Foraged Beer: The Latest Trend in Craft Brewing
Is that elderflower in my pint? Yes it is. Foraging isn’t just for Nordic chefs as craft beer gets hyper-local with brews inspired by nature.
By WILLIAM BOSTWICK
When your plate’s an edible ecosystem of locally grown, foraged or fermented goodies, shouldn’t your glass be as well? Problem is, beer — even of the small-batch artisanal variety — is resolutely global. Your pint (or can or growler) might be filled by a brewery just around the corner, but likely it was made from ingredients shipped in from miles, even hemispheres away. Even when locally made, craft beer’s carbon footprint rarely goes toe to toe with food’s.
This wasn’t always the case, of course. Back when everything was local by necessity, beer was a family’s daily liquid bread, homemade from the community’s grain stores, sweetened with foraged fruit or honey, maybe, and spiced with garden herbs. But, like bread, beer became industrialized almost immediately after its invention — large-scale breweries date to ancient Egypt — and as barrels, ships, rails, and eventually refrigeration revolutionized global trade, beer went speedily along for the ride. Today, even your average microbrewery may order its grain from Canada, hops from South Africa, and yeast from Germany, then ship its beer to Sweden.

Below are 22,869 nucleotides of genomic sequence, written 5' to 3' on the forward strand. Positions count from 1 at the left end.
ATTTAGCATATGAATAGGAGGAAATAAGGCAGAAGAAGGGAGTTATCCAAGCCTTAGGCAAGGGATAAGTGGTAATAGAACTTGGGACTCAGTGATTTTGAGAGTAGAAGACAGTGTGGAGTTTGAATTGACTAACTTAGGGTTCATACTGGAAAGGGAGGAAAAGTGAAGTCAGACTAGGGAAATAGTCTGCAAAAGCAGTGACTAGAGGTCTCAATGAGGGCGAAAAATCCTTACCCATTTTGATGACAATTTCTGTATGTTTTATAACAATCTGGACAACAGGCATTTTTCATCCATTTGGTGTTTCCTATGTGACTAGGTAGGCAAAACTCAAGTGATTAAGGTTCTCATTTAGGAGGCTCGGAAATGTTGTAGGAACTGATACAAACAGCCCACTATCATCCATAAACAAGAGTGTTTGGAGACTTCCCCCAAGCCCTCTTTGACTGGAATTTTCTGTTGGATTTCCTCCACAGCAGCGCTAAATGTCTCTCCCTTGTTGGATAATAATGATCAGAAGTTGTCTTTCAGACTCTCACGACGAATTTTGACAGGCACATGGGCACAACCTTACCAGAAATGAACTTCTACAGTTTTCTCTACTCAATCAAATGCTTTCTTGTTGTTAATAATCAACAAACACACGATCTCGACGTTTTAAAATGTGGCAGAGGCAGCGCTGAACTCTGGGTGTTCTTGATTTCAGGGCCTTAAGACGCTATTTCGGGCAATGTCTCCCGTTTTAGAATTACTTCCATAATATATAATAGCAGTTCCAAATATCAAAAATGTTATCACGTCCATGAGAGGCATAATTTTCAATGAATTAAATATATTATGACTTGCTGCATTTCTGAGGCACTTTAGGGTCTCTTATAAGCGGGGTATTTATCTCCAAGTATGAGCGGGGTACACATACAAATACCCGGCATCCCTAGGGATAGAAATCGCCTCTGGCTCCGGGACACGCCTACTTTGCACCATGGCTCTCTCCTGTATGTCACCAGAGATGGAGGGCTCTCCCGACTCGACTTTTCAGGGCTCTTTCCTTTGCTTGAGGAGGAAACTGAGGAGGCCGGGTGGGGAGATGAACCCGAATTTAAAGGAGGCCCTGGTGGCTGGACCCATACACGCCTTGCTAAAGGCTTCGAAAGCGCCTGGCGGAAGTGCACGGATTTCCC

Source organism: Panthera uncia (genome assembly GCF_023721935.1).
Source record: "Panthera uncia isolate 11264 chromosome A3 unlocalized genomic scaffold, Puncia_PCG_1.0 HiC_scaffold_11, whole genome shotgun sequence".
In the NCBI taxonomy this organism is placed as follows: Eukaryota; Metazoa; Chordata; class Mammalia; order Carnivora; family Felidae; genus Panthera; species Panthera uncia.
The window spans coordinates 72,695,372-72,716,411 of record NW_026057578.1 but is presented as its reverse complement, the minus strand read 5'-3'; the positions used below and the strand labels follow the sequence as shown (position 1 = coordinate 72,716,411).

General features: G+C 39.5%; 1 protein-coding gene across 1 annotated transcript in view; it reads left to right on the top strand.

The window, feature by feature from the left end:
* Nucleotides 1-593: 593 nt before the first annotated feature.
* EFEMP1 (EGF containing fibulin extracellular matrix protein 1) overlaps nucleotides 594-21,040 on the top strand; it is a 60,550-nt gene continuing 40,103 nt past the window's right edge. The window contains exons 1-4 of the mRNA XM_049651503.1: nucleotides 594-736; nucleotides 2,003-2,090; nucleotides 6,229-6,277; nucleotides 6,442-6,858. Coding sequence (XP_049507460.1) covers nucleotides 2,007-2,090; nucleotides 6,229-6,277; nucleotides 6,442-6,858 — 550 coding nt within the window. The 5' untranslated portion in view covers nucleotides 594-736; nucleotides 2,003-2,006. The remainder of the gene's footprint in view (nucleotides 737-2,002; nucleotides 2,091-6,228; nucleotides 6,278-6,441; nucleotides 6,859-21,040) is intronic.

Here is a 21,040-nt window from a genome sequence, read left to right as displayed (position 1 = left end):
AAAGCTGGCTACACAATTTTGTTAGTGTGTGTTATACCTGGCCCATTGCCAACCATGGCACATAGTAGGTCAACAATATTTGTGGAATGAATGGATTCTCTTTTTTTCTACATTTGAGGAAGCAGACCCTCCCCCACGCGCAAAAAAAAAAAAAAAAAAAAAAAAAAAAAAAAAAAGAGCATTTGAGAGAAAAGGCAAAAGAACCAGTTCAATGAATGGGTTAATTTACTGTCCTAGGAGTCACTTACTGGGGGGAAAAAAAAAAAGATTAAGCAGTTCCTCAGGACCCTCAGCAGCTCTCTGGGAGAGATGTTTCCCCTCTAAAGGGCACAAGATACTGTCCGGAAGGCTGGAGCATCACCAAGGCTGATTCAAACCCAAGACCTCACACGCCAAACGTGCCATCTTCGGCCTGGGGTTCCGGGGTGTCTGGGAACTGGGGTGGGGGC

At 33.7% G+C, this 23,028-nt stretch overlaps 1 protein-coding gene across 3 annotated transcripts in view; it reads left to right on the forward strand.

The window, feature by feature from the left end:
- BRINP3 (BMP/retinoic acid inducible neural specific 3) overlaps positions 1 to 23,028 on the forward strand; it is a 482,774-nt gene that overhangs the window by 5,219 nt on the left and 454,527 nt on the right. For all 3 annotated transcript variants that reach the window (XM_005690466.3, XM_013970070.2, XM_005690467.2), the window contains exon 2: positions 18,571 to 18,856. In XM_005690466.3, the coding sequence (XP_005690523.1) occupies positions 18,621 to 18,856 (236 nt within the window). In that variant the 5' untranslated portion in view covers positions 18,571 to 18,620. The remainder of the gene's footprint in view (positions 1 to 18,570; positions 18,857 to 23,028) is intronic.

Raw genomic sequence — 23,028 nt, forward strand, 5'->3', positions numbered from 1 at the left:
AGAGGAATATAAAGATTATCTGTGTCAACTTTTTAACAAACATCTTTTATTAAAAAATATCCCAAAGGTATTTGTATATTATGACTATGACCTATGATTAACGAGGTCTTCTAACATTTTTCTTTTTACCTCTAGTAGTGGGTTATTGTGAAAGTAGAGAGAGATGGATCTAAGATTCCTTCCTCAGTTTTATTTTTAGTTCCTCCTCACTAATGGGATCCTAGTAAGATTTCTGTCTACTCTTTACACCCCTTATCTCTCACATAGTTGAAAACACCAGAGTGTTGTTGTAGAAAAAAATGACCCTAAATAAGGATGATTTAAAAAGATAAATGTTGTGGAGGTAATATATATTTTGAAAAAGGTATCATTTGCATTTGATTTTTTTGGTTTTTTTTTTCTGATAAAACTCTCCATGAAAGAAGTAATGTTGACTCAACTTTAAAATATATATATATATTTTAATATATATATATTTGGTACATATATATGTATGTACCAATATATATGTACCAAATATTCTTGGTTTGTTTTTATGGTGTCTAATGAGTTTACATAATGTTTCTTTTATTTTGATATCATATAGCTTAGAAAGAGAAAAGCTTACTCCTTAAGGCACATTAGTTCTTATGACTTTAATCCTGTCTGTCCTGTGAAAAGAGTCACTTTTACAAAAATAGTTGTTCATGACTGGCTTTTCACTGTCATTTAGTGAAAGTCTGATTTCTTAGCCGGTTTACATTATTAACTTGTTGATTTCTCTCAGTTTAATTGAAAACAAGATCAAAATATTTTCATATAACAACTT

But now a few renegade craftsman are bringing beer back to its homegrown past, before thousand-acre barley fields and international freight shipping, when brewers used what grew nearby, not what could be ordered online. As craft beer becomes increasingly popular, growing beyond what was once an insulated micro-industry, its sphere intersects with other professions, welcoming new brewers and new ideas. Many brewers working on foraged beers are former chefs; others just passionate mushroom hunters happy to have a new outlet for their hobby. Todd Boera, one of the principal characters in the foraged beer scene, came to it from farming.
Boera was studying agriculture in North Carolina when, he says, “I had a defining moment. A professor sat me down and asked me, ‘Do you come from money?’ Nope. ‘Do you have land?’ Nope. ‘So why do you want to study sustainable agriculture?’” He had the passion but not the resources to make a living as a small-scale farmer. So he switched to a more lucrative gig: brewing. But, he says, “the two are intertwined: working on farms, growing all sorts of crops, and thinking, how can I incorporate these into my beers?” At his North Carolina brewery Fonta Flora, he started with home-grown hops, then went rogue.
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